In Book VI of Aristotle’s Nicomachean Ethics, Aristotle intensively discusses knowledge in the form of Prudence, a form of virtue. In this section, he provides his take on the debate between teaching vs. experience as means to achieve something, the similar issue we face in Plato’s Protagoras in which Socrates argues whether good is learned or experienced. Unlike Socrates, Aristotle clearly states his opinion on this issue, which is discussed below. Continue reading
Aristotle, in his Nicomachean Ethics, introduces a thought provoking statement: “We all suppose that what we know is not capable of being otherwise; of things capable of being otherwise we do not know, when they have passed outside our observation, whether they exist or not.” (1139b36-1139b36 p. 1799) Continue reading
In Aristotle’s “Metaphysics,” Aristotle’s claims have a lot to do with splitting different forms of knowledge and experience into categories and classes. For example, according to him, animals live by appearances and memories, while humans live by art and reason. He clearly makes a distinction that while experience is more of an individual mentality, art is something universal because experience, which made of many memories, lead to art. Therefore, art is more knowledgeable than experience since artists can teach. He then proceeds to lay out a hierarchy of who is wiser, which includes the class of inventors.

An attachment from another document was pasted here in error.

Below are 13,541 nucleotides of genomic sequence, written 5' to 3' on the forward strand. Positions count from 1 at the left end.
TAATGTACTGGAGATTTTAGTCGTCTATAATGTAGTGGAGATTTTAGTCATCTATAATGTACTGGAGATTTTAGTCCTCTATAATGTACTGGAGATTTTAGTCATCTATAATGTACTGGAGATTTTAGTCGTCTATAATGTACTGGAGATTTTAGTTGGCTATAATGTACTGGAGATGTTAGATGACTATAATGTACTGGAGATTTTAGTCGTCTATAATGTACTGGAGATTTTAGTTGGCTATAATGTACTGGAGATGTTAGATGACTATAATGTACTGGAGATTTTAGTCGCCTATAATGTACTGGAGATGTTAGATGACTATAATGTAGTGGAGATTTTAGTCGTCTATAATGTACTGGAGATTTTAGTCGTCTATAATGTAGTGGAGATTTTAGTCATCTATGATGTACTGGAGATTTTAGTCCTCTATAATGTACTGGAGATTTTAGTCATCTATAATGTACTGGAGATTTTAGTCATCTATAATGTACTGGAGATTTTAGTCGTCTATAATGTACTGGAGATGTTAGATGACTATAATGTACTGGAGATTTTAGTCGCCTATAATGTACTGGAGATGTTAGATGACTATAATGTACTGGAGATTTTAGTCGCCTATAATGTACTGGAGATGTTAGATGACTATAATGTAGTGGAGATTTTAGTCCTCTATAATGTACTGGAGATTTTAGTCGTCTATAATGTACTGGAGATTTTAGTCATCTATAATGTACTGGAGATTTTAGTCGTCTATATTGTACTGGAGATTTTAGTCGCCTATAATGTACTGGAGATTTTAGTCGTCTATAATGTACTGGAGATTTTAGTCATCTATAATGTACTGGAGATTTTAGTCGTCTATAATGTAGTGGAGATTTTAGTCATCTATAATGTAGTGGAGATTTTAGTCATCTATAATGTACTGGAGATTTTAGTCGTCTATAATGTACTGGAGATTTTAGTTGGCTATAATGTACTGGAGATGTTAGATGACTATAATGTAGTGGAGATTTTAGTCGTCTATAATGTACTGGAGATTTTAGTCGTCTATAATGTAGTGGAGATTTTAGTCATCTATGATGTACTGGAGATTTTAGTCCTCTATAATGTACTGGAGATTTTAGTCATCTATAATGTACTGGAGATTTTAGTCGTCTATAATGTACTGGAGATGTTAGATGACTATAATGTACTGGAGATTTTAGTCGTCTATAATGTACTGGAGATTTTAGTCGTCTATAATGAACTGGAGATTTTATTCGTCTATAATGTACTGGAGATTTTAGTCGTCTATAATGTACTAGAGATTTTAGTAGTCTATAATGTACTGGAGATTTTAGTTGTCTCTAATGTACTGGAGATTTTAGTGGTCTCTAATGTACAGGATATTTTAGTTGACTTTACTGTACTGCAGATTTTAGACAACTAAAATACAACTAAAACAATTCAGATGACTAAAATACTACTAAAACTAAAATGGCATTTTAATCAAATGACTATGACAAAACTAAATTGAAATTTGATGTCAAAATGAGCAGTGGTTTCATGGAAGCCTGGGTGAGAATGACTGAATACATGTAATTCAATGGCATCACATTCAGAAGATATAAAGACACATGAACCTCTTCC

In Book VI of Nicomachean Ethics, Aristotle delivers an intriguing example explaining the connection between practical knowledge and experience.
“This is why some who do not know, and especially those who have experience, are more practical than others who know; for if a man knew that light meats are digestible and wholesome, but did not know which sorts of meat are light, he would not produce health, but the man who knows that chicken is wholesome is more likely to produce health” (7, page 1802).
In Book Six of Aristotle’s Nicomachean Ethics, Aristotle discusses the different states of the soul in order to achieve virtue. He describes each of them and the components of each. One distinction he made caught my attention. Continue reading
In Book VI, Socrates discusses several different topics such as practical wisdom, art, philosophical wisdom, political wisdom, wisdom, and knowledge, but the topic most intriguing to me is the idea of practical wisdom. Continue reading